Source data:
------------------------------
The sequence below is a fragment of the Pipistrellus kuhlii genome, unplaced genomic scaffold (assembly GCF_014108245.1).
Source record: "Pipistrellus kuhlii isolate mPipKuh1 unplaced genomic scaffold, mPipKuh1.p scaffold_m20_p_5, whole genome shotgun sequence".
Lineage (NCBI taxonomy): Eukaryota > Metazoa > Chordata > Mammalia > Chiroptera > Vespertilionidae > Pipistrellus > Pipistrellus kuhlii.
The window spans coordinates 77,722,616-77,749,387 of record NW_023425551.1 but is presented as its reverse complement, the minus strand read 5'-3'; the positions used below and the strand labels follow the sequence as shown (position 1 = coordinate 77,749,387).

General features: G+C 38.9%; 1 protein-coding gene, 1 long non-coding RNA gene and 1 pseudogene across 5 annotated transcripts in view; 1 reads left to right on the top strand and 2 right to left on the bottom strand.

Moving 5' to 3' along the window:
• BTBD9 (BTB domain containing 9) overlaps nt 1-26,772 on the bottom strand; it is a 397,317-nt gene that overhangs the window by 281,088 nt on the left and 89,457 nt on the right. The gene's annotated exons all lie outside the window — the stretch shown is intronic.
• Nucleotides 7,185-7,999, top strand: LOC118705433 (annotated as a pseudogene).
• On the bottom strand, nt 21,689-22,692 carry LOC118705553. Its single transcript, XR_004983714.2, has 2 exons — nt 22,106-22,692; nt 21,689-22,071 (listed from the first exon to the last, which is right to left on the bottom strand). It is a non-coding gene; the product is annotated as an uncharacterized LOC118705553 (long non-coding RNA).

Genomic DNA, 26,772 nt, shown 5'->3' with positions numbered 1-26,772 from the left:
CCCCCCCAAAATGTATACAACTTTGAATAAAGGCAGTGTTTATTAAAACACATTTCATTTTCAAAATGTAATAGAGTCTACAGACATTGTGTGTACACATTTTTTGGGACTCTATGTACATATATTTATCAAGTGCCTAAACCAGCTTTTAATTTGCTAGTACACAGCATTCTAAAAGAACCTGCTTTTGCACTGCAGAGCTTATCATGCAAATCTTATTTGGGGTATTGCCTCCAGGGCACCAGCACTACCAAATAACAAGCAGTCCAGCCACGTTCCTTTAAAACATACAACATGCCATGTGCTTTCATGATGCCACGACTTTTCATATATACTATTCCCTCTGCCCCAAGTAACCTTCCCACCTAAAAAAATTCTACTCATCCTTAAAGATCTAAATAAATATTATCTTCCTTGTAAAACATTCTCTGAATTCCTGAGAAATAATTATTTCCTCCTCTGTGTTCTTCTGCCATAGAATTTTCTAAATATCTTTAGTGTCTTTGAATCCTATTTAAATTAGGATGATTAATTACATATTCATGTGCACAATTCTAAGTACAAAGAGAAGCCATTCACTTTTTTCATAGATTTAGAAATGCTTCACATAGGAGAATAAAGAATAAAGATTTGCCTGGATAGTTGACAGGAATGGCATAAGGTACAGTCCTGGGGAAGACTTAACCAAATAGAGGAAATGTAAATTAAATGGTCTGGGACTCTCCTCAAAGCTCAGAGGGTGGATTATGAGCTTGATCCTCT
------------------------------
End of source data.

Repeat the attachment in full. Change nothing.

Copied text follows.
The sequence below is a fragment of the Pipistrellus kuhlii genome, unplaced genomic scaffold (assembly GCF_014108245.1).
Source record: "Pipistrellus kuhlii isolate mPipKuh1 unplaced genomic scaffold, mPipKuh1.p scaffold_m20_p_5, whole genome shotgun sequence".
Lineage (NCBI taxonomy): Eukaryota > Metazoa > Chordata > Mammalia > Chiroptera > Vespertilionidae > Pipistrellus > Pipistrellus kuhlii.
The window spans coordinates 77,722,616-77,749,387 of record NW_023425551.1 but is presented as its reverse complement, the minus strand read 5'-3'; the positions used below and the strand labels follow the sequence as shown (position 1 = coordinate 77,749,387).

General features: G+C 38.9%; 1 protein-coding gene, 1 long non-coding RNA gene and 1 pseudogene across 5 annotated transcripts in view; 1 reads left to right on the top strand and 2 right to left on the bottom strand.

Moving 5' to 3' along the window:
• BTBD9 (BTB domain containing 9) overlaps nt 1-26,772 on the bottom strand; it is a 397,317-nt gene that overhangs the window by 281,088 nt on the left and 89,457 nt on the right. The gene's annotated exons all lie outside the window — the stretch shown is intronic.
• Nucleotides 7,185-7,999, top strand: LOC118705433 (annotated as a pseudogene).
• On the bottom strand, nt 21,689-22,692 carry LOC118705553. Its single transcript, XR_004983714.2, has 2 exons — nt 22,106-22,692; nt 21,689-22,071 (listed from the first exon to the last, which is right to left on the bottom strand). It is a non-coding gene; the product is annotated as an uncharacterized LOC118705553 (long non-coding RNA).

Genomic DNA, 26,772 nt, shown 5'->3' with positions numbered 1-26,772 from the left:
CCCCCCCAAAATGTATACAACTTTGAATAAAGGCAGTGTTTATTAAAACACATTTCATTTTCAAAATGTAATAGAGTCTACAGACATTGTGTGTACACATTTTTTGGGACTCTATGTACATATATTTATCAAGTGCCTAAACCAGCTTTTAATTTGCTAGTACACAGCATTCTAAAAGAACCTGCTTTTGCACTGCAGAGCTTATCATGCAAATCTTATTTGGGGTATTGCCTCCAGGGCACCAGCACTACCAAATAACAAGCAGTCCAGCCACGTTCCTTTAAAACATACAACATGCCATGTGCTTTCATGATGCCACGACTTTTCATATATACTATTCCCTCTGCCCCAAGTAACCTTCCCACCTAAAAAAATTCTACTCATCCTTAAAGATCTAAATAAATATTATCTTCCTTGTAAAACATTCTCTGAATTCCTGAGAAATAATTATTTCCTCCTCTGTGTTCTTCTGCCATAGAATTTTCTAAATATCTTTAGTGTCTTTGAATCCTATTTAAATTAGGATGATTAATTACATATTCATGTGCACAATTCTAAGTACAAAGAGAAGCCATTCACTTTTTTCATAGATTTAGAAATGCTTCACATAGGAGAATAAAGAATAAAGATTTGCCTGGATAGTTGACAGGAATGGCATAAGGTACAGTCCTGGGGAAGACTTAACCAAATAGAGGAAATGTAAATTAAATGGTCTGGGACTCTCCTCAAAGCTCAGAGGGTGGATTATGAGCTTGATCCTCT